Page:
With so many people all wanting to get to the top, there simply isn't room for you in the winner's circle if you're not willing to push hard, pull a Lady Gaga and persevere for the long haul. You need real grit, which means having not only courage, but also unshakable character.
But for every Lady Gaga, for every Musk or Bezos or Winfrey who fights and makes it, there are hundreds of others who fight and don't. These people aren't any less talented or deserving or dedicated, so how come they aren't household names, too? How come they don't enjoy the fame and money and respect all the familiar idols do?
It often comes down not to what you do, but what the individuals in your network do. It's when they stick their own necks out to bring you to the next step that things really start to move. That sometimes means mentoring, but usually it's bridging, that moment when they not only introduce you to the "right" person in an inner circle, but also laud you to that person so that individual feels comfortable taking a chance on you. Unless you've got people who go to bat for you like this, doors can stay impenetrably locked no matter how hard and persistently you knock.
As an example, there's a wonderful story of famed American composer Aaron Copland. In 1942, Copland, himself established in the musical world, typed up a letter to his colleague (identified simply as André). In this document, Copland noted the talent he saw in another young, aspiring musician. Copland thought this young man deserved an opportunity to work and prove himself.
"I am certain you need no further convincing," Copland wrote. "You know I wouldn't write this way about anyone if he wasn't the type."
In other words, you trust me and know I wouldn't recommend a dimwit, so listen to me here and give this guy some help.
For perspective, that'd be a lot like Warren Buffet telling everybody at Berkshire Hathaway that you had a knack for investing and should be taken seriously.
And who was the young, aspiring musician who had earned such a coveted recommendation?
So the old saying that who you know matters is true.
But what if Copland hadn't written the letter? What if he'd looked at the mountain of papers on his desk or stressed out at the ticking of the clock and thought, "I just don't have the time for this!" Or what if he had thought, "If the kid really wants it, it's up to him. It's not my responsibility to give someone a handout." Or worse, "I've got my own career to think about."
Bernstein didn't succeed because he had 500+ connections on LinkedIn. He succeeded because he had one connection--the connection--who understood that sustaining a craft or industry is about caring just as much for the next generation as for your own progress. He had grit, but he also had someone who took action, who did more than look at Bernstein's capabilities, shrug and say, "That's nice, good luck."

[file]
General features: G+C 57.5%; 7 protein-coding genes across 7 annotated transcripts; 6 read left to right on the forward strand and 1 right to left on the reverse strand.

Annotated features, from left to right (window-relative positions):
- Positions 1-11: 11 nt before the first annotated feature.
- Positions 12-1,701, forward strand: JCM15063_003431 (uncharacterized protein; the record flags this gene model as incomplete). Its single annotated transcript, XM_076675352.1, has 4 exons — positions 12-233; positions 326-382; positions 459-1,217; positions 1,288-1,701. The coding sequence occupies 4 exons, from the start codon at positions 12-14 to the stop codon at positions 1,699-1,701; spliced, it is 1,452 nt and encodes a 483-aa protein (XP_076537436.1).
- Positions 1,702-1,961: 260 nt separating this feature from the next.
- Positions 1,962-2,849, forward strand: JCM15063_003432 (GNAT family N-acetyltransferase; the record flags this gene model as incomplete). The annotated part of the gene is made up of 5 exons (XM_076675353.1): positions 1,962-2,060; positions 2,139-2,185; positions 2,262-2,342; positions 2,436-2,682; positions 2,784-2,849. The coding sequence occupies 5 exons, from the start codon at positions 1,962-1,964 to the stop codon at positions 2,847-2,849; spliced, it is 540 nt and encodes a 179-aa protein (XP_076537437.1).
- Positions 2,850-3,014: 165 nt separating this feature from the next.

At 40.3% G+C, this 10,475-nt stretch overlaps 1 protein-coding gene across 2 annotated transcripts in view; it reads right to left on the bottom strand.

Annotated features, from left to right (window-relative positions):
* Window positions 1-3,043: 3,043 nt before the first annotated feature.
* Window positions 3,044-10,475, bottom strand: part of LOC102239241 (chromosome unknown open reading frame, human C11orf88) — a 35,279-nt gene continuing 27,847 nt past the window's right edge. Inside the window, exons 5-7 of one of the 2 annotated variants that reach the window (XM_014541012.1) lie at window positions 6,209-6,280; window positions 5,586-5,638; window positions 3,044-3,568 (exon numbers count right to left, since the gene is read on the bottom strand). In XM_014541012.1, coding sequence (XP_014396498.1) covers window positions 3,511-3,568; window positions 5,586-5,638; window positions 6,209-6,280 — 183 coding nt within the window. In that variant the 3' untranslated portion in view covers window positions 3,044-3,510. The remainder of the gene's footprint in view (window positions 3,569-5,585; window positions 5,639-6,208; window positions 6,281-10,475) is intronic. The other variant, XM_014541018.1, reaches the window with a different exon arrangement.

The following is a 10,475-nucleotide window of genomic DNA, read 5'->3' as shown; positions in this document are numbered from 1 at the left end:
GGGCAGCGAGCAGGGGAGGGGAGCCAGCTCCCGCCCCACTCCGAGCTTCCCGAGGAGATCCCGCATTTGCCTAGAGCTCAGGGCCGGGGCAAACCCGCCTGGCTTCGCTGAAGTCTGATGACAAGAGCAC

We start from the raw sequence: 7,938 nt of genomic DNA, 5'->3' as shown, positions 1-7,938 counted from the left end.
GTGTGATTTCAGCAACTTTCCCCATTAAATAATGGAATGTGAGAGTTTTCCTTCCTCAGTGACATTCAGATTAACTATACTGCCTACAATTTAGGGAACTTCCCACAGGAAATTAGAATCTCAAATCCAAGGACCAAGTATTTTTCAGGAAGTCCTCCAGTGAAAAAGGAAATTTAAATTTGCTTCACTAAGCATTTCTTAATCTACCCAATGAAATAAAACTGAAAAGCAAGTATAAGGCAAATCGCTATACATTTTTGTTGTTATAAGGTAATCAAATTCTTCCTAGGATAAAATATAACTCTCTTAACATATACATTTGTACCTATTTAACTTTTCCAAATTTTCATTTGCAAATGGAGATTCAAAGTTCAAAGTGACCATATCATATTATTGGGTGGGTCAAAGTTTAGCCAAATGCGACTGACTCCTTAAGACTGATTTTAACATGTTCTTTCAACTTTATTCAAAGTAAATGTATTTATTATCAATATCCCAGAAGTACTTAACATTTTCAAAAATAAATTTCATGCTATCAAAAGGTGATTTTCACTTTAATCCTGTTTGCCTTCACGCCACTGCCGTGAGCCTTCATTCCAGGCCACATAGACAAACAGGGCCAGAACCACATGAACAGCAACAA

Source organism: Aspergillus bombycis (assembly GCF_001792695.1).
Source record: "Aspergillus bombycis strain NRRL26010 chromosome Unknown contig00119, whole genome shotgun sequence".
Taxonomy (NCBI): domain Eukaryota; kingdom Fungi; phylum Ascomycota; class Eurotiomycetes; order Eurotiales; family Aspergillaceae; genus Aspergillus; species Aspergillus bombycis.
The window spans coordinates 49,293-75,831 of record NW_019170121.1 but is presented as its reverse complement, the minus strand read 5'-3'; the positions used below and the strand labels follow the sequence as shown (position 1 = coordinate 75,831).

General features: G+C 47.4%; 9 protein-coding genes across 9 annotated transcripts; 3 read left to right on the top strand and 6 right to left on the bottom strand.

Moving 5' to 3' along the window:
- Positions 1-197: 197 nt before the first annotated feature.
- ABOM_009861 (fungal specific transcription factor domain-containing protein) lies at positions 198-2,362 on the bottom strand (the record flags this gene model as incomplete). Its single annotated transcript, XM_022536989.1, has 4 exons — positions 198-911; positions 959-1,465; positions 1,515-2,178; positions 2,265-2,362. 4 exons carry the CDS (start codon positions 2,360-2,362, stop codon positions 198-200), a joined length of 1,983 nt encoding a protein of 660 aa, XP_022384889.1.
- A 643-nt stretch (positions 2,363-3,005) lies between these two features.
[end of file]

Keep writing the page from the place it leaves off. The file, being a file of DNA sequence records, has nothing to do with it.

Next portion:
The lesson, then, is first that, as someone who wants doors to open, don't just throw a dart at the wall. Be selective about the people you try to form relationships with and don't waste your time with individuals whose sway doesn't sit with what you want to do. It's about relevancy and quality, not fuzzy maybes and quantity.
But secondly, as a leader, don't sit on your hands when you see talent. The world is unfair, and because of that, deserving, hardworking, integrity-filled people need advocates. Be willing to write letters (or emails) even before they ask you to, because they can have capability and skill without also having a ton of confidence or a particularly assertive personality, and because they can't possibly be everywhere or be omnipotent about the opportunities they're close to missing. The people you help along will be part of your legacy, and building a legacy contributes to the sense of purpose you need to be happy in your own life.
You need grit to have a chance. But success requires the action of others, too. Be realistic and give it everything you've got, and be bold if you can about requesting a recommendation. But don't come down too hard on yourself for the unwillingness and egocentricity of others. Sometimes, you've already taken all the personal accountability you can and it honestly isn't your fault. And if you do find someone who will speak for you, then pay it forward when the time is right. Work for someone else as much as you work for yourself, and you'll achieve something that's much more precious than your own title or bank account.